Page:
Referring to FIG. 8 there in an improved dispersion of the transducer 111 due to replacing magnet-bars 113 with the absorbing strips 117 which are positioned in close proximity to the diaphragm 111. At lower frequencies the absorption of the absorbing strips 117 is relatively low, therefore the sound radiated at these frequencies from the areas of the diaphragm 111 covered with the strips 117 will be passing through. As the frequency increases the absorption of the strips 117 also increases and radiation from covered periphery areas is progressively attenuated. This effect greatly contributes to a widening of transducer dispersion and eliminates side lobs in polar dispersion plot. Ultimately at very high frequencies, all radiation from periphery region that is close to the clamped edges will be attenuated, thus reducing radiating area width only to those holes in the middle which are not covered with absorptive material. The progressive reduction of radiating area width results in significant widening of the dispersion in horizontal plane and eliminates the secondary side lobes. Wider dispersion and absence of side lobes greatly improve sound quality in wider space area delivering better balance and larger stereo “sweet spot”.
Another benefit of using absorptive strips at the sides of the diaphragm is additional acoustic loading of the periphery region of the diaphragm 111. This loading is created by very close proximity that is usually less than 1 millimeter of the absorbing strips 117. This resistive loading does not reduce effective diaphragm size and it does not increase mass of the diaphragm 111 as do other dampening techniques that rely on coating or clamping periphery area with absorptive materials. The proposed dampening represents resistive acoustic loading leading to “contact free dampening” of periphery of the diaphragm 111. The result of this dampening is a reduction of reflection of vibrations back from the clamped edges and thus smoother frequency response of the transducer and much less buzz.
While this invention has been particularly shown and described with references to preferred embodiments thereof. It will be understood by those skilled in the art that various changes in form and details may be made therein without departing from the spirit and scope of the invention as defined by the appended claims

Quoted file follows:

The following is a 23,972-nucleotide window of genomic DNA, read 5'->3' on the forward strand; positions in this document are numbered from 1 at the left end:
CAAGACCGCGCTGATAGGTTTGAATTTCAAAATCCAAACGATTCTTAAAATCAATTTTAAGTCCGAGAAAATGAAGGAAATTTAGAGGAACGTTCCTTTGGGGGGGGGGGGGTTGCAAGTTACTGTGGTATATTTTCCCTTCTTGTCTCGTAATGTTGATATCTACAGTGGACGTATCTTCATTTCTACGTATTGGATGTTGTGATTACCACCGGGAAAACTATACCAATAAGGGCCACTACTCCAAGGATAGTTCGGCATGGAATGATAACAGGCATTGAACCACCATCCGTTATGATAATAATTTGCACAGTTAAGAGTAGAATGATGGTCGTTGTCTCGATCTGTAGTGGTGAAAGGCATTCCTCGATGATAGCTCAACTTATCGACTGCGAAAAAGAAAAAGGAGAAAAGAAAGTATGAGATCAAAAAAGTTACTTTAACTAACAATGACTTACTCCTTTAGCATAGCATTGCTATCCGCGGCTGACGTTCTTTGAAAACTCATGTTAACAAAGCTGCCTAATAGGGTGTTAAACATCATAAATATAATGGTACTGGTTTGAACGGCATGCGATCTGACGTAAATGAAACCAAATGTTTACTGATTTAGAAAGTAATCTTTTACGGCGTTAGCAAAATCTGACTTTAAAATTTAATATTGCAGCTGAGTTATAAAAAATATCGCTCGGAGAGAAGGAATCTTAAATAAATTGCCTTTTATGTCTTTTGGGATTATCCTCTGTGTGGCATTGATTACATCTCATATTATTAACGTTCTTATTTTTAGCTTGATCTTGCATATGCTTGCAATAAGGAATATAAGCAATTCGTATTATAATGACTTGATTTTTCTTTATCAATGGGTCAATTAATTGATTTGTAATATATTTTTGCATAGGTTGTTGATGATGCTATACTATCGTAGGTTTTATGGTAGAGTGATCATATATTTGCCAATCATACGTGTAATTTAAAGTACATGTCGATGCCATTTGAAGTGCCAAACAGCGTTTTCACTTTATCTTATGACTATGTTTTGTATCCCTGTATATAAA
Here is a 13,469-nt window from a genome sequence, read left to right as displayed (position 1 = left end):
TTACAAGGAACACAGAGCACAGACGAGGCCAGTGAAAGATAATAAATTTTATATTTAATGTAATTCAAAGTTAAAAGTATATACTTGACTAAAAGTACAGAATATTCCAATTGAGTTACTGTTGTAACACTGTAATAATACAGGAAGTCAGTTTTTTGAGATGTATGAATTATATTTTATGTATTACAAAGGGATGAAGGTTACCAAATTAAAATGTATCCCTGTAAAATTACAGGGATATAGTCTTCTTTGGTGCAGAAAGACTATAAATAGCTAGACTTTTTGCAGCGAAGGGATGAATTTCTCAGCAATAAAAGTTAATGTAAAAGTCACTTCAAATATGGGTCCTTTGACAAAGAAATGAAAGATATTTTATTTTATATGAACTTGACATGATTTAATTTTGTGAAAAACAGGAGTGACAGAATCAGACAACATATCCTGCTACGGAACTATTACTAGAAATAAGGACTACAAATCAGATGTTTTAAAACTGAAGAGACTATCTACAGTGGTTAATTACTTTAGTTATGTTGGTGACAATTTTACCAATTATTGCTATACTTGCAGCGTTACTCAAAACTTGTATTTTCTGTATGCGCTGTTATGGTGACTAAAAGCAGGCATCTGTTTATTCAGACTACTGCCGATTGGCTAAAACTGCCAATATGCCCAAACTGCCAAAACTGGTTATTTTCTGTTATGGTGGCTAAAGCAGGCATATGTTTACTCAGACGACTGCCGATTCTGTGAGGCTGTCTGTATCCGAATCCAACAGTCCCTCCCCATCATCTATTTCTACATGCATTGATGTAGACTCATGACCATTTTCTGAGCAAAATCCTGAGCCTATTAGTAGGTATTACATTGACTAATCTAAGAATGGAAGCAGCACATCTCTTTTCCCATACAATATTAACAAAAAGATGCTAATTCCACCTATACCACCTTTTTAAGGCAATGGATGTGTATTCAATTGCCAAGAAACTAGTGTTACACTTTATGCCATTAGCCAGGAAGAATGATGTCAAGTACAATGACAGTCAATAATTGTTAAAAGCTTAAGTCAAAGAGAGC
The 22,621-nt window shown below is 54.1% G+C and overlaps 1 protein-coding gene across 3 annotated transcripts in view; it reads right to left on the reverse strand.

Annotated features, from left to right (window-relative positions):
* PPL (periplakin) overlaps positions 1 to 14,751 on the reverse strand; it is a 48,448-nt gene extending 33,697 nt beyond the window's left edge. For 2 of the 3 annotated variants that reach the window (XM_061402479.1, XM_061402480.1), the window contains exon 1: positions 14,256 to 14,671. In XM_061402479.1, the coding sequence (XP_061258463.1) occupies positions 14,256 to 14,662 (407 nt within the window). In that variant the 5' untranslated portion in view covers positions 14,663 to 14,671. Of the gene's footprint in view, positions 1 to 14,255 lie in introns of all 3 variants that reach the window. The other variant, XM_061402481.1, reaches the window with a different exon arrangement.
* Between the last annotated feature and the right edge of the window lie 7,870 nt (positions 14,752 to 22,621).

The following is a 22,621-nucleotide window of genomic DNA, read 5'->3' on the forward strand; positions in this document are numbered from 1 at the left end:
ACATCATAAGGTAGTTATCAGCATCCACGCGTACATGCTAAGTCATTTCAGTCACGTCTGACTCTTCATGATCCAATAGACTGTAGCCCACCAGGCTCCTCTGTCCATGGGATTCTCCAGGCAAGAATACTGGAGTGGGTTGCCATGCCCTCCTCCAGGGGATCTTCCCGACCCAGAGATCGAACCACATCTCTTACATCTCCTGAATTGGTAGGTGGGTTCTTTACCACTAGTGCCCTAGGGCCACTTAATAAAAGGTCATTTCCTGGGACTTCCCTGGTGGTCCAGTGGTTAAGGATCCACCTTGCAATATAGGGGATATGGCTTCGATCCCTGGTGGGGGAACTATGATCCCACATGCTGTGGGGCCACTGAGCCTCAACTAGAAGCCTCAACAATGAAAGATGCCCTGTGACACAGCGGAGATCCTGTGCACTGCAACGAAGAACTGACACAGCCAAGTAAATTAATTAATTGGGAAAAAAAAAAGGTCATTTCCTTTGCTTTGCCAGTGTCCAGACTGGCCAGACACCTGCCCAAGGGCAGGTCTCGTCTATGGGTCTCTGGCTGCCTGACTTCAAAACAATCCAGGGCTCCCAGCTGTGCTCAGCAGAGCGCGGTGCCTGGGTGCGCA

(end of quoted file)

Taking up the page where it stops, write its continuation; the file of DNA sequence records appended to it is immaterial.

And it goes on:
It should be noted that the sketches are not drawn to scale and that distances of and between the figures are not to be considered significant.
Accordingly it is intended that the foregoing disclosure and showing made in the drawing shall be considered only as an illustration of the principle of the present invention.
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|Citing Patent||Filing date||Publication date||Applicant||Title|
|US7088837 *||Aug 14, 2003||Aug 8, 2006||Chris Von Hellermann||High efficiency planar magnetic transducer with angled magnet structure|
|US7480392 *||Dec 2, 2004||Jan 20, 2009||Joung-Youl Shin||Plate type speaker using horizontal vibration voice coil|
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|US8520887 *||May 22, 2007||Aug 27, 2013||Hpv Technologies, Inc.||Full range planar magnetic transducers and arrays thereof|
|US9197965||Mar 12, 2014||Nov 24, 2015||James J. Croft, III||Planar-magnetic transducer with improved electro-magnetic circuit|
|US20040170296 *||Aug 14, 2003||Sep 2, 2004||Chris Von Hellermann||High efficiency planar magnetic transducer with angled magnet structure|
|US20070165887 *||Dec 2, 2004||Jul 19, 2007||Joung-Youl Shin||Plate type speaker using horizontal vibration voice coil|
|US20080019558 *||May 22, 2007||Jan 24, 2008||Hpv Technologies Llc||Full Range Planar Magnetic Transducers And Arrays Thereof|
|US20080069394 *||Sep 13, 2007||Mar 20, 2008||Bohlender Graebener Corporation||Planar Speaker Driver|
|US20080069395 *||Sep 13, 2007||Mar 20, 2008||Bohlender Graebener Corporation||Planar Speaker Driver|
|US20080298609 *||Jun 1, 2007||Dec 4, 2008||Taiwan Carol Electronics Co., Ltd.||Electromagnetic microphone|
|US20090067639 *||Jan 31, 2006||Mar 12, 2009||Mitsubishi Denki Engineering Kabushiki Kaisha||Acoustic apparatus and telephone conversation apparatus|
|U.S. Classification||381/191, 381/431, 381/423, 381/398, 381/402, 381/413, 381/399, 181/157|
|Sep 5, 2003||AS||Assignment|
Owner name: BG CORPORATION, NEVADA
Free format text: ASSIGNMENT OF ASSIGNORS INTEREST;ASSIGNOR:LEVITSKY, IGOR;REEL/FRAME:014458/0997
Effective date: 20030704
|May 5, 2008||REMI||Maintenance fee reminder mailed|
|Oct 24, 2008||FPAY||Fee payment|
Year of fee payment: 4
|Oct 24, 2008||SULP||Surcharge for late payment|
|Jun 11, 2012||REMI||Maintenance fee reminder mailed|
|Oct 26, 2012||LAPS||Lapse for failure to pay maintenance fees|
|Oct 26, 2012||REIN||Reinstatement after maintenance fee payment confirmed|
|Dec 18, 2012||FP||Expired due to failure to pay maintenance fee|
Effective date: 20121026
|Jun 16, 2014||SULP||Surcharge for late payment|
|Jun 16, 2014||FPAY||Fee payment|
Year of fee payment: 8
|Aug 11, 2014||PRDP||Patent reinstated due to the acceptance of a late maintenance fee|
Effective date: 20140814
|Dec 30, 2014||AS||Assignment|
Owner name: CHRISTIE DIGITAL SYSTEMS USA, INC., CALIFORNIA
Free format text: ASSIGNMENT OF ASSIGNORS INTEREST;ASSIGNOR:BG RADIA CORPORATION;REEL/FRAME:034600/0586
Effective date: 20141230
|Apr 13, 2016||FPAY||Fee payment|
Year of fee payment: 12